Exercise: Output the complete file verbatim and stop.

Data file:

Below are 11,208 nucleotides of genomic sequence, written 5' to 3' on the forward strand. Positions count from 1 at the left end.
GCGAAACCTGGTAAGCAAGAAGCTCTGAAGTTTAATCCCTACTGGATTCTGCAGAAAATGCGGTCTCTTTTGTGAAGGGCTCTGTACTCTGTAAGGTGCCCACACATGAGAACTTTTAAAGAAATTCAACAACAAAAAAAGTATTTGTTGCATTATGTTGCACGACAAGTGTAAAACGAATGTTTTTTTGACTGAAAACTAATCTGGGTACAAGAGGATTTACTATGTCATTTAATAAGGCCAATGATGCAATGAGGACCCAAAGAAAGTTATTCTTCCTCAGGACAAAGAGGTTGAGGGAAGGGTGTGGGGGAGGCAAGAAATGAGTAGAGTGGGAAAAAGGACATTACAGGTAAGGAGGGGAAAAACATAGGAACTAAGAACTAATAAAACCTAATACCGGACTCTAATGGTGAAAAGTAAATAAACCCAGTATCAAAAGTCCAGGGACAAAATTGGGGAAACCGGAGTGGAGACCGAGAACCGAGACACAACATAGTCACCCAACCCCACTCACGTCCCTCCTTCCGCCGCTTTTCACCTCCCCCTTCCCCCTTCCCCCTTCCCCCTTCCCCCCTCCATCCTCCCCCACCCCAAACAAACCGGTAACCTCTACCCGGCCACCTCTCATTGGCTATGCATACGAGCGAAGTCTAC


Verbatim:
Below are 11,208 nucleotides of genomic sequence, written 5' to 3' on the forward strand. Positions count from 1 at the left end.
GCGAAACCTGGTAAGCAAGAAGCTCTGAAGTTTAATCCCTACTGGATTCTGCAGAAAATGCGGTCTCTTTTGTGAAGGGCTCTGTACTCTGTAAGGTGCCCACACATGAGAACTTTTAAAGAAATTCAACAACAAAAAAAGTATTTGTTGCATTATGTTGCACGACAAGTGTAAAACGAATGTTTTTTTGACTGAAAACTAATCTGGGTACAAGAGGATTTACTATGTCATTTAATAAGGCCAATGATGCAATGAGGACCCAAAGAAAGTTATTCTTCCTCAGGACAAAGAGGTTGAGGGAAGGGTGTGGGGGAGGCAAGAAATGAGTAGAGTGGGAAAAAGGACATTACAGGTAAGGAGGGGAAAAACATAGGAACTAAGAACTAATAAAACCTAATACCGGACTCTAATGGTGAAAAGTAAATAAACCCAGTATCAAAAGTCCAGGGACAAAATTGGGGAAACCGGAGTGGAGACCGAGAACCGAGACACAACATAGTCACCCAACCCCACTCACGTCCCTCCTTCCGCCGCTTTTCACCTCCCCCTTCCCCCTTCCCCCTTCCCCCTTCCCCCCTCCATCCTCCCCCACCCCAAACAAACCGGTAACCTCTACCCGGCCACCTCTCATTGGCTATGCATACGAGCGAAGTCTAC